Thank you for taking my question. I am 42 years of age and 6 months ago I had a TAH-BSO due to complex endometrial hyperplasia with atypia. There were no complications post-op and I began taking Estrace 6 weeks after surgery once the pathology report revealed I was free of cancer. I am fit, eat very well and exercise daily (run 6 to 9km daily).
Since surgery I have been unable to fully evacuate my stool. Initially I thought that I was constipated and took measures (stool softeners) to assist, yet never did the consistency of my stool suggest constipation, nor did the stool softeners make evacuation any easier. It seemed as though I no longer had any strength in my pelvic floor. By good luck rather than good management, I happened upon a "procedure" that helps. If I place my had (wrapped in toilet paper), on the area between the vagina and the rectum, and push up while trying to evacuate- VOILA!! I am able to easily evacuate the stool. Frequently throughout the day I am subjected to preforming this manoeuvre as I often feel the need to pass a bowel movement even if the movement is very small. If I don't help myself along, I can sit and strain (forever) and absolutely nothing will come out, but add a little lift and all is well.
I'm not a fan of this situation and wonder why I'm experiencing this symptom and if I can expect to regain strength or if this weakness is something with which I will need to learn to live? I should add - I have had two vaginal births, the first resulted in a tear from vagina to rectum, the second just a small tear. I did have a colonoscopy one month ago as a routine check due to colon cancer in our family and nothing was mentioned regarding any irregularities.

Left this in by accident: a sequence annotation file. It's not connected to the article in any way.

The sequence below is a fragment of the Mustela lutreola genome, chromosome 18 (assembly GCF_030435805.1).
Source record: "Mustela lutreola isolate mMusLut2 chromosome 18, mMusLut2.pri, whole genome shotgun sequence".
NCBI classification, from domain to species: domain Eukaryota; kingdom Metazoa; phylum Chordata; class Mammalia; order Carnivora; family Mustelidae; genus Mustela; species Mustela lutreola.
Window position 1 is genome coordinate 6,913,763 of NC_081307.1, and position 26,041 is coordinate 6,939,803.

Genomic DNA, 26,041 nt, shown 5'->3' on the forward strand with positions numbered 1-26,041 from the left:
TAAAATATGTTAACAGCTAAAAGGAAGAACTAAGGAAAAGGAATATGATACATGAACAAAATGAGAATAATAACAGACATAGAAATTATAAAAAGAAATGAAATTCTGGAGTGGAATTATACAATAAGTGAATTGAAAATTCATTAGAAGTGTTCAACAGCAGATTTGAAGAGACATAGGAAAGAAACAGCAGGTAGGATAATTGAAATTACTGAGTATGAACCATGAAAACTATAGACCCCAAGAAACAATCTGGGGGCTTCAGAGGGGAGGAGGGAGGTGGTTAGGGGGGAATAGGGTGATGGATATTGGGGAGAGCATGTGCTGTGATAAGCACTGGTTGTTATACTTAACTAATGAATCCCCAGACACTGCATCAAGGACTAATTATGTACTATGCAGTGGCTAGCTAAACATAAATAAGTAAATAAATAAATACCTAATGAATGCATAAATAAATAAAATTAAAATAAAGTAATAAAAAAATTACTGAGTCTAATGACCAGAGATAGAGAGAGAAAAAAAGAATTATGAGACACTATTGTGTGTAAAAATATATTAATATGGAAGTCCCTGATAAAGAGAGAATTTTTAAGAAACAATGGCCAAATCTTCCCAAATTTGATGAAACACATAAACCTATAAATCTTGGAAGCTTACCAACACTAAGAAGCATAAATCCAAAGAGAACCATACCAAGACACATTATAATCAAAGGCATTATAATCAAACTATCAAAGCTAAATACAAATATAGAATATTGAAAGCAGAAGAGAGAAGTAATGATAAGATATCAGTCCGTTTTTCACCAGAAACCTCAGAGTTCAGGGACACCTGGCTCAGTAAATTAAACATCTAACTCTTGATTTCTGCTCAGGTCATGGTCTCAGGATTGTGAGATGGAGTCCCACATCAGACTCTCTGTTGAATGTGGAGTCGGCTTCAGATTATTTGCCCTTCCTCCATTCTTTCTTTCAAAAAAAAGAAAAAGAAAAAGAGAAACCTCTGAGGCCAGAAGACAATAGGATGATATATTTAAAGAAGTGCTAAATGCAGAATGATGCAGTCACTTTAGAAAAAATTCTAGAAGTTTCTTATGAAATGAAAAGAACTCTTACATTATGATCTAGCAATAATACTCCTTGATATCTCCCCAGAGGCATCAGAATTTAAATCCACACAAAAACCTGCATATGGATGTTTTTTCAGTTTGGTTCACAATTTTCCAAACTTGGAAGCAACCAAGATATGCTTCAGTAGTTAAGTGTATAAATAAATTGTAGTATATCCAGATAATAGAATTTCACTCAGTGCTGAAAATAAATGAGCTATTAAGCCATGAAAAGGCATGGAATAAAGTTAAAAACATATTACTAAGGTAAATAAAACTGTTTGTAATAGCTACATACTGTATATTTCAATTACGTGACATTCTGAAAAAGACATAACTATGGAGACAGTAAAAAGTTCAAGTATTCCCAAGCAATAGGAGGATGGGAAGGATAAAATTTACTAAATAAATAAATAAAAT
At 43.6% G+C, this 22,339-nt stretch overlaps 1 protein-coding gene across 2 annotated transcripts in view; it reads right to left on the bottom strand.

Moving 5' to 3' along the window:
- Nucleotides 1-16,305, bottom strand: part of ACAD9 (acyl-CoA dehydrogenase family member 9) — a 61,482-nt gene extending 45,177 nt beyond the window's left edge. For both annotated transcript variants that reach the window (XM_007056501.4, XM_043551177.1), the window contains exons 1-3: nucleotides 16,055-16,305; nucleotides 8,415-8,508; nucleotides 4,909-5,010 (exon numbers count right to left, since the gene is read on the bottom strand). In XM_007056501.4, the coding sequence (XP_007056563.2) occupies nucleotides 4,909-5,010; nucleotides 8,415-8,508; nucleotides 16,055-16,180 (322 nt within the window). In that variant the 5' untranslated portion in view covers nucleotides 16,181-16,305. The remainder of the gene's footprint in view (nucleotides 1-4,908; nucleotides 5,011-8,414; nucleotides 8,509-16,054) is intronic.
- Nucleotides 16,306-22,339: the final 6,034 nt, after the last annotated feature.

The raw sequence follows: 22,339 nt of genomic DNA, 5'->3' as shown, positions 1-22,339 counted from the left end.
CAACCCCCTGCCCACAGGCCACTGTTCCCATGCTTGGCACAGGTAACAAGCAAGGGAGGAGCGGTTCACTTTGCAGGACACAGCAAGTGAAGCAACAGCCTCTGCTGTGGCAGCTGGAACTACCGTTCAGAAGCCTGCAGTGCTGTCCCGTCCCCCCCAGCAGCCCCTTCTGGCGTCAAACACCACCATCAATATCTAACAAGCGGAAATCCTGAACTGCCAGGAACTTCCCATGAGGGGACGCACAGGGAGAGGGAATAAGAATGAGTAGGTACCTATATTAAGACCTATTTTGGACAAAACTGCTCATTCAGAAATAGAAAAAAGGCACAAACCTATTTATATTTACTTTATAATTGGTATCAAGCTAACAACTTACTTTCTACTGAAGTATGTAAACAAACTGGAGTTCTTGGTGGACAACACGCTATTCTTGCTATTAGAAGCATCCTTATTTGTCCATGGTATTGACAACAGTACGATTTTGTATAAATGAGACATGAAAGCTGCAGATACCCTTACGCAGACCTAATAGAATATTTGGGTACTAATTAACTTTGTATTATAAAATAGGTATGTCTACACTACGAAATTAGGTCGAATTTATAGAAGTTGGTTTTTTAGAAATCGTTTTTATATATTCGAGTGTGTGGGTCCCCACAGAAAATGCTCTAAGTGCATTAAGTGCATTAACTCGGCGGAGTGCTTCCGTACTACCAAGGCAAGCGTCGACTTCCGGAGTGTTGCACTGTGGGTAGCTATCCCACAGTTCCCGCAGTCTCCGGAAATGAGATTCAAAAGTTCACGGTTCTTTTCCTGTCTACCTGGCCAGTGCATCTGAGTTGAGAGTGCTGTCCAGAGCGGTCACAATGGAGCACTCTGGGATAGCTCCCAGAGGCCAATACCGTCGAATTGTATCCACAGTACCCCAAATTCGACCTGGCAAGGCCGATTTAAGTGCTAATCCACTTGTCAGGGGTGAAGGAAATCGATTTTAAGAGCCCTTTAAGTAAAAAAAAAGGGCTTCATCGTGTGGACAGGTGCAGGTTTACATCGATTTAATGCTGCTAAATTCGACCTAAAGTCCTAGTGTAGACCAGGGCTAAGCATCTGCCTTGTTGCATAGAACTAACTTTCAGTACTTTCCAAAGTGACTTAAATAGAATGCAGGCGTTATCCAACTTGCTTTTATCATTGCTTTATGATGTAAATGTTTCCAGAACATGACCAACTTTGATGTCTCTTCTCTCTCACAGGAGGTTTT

Thank you kindly for any insight you can provide.
I am not clear on why this problem arose when it did. The need to splint the perineum or back wall of the vagina to facilitate bowel movements is fairly common among women with posterior vaginal wall (back wall) prolapse. In a recent article I read it seemed somewhat common among women without prolapse as well. I suspect you are correct in your opinion that this is a neuromuscular problem.
We have not done a very good job education women (and men) about the relevance of pelvic floor neuromuscular fitness. It seems that routine exercise may not be sufficient to maintain fitness of the pelvic floor. There is not much data on the effects of hysterectomy on pelvic floor performance but it stands to reason that they may be a negative impact.
We have long recognized the need for greater offerings in the field of pelvic floor fitness training; offerings beyond the traditional recommendation to "do your Kegel's). We spent a year studying the effects of classic mat Pilates, Yoga, and personal training movements on the pelvic floor. We created the PFilates program (available on line) which is a available. The ten Pfilates movements are simple movements but must be done correctly. The program is designed to develop strength, endurance, and coordination and may be of benefit to you. good luck
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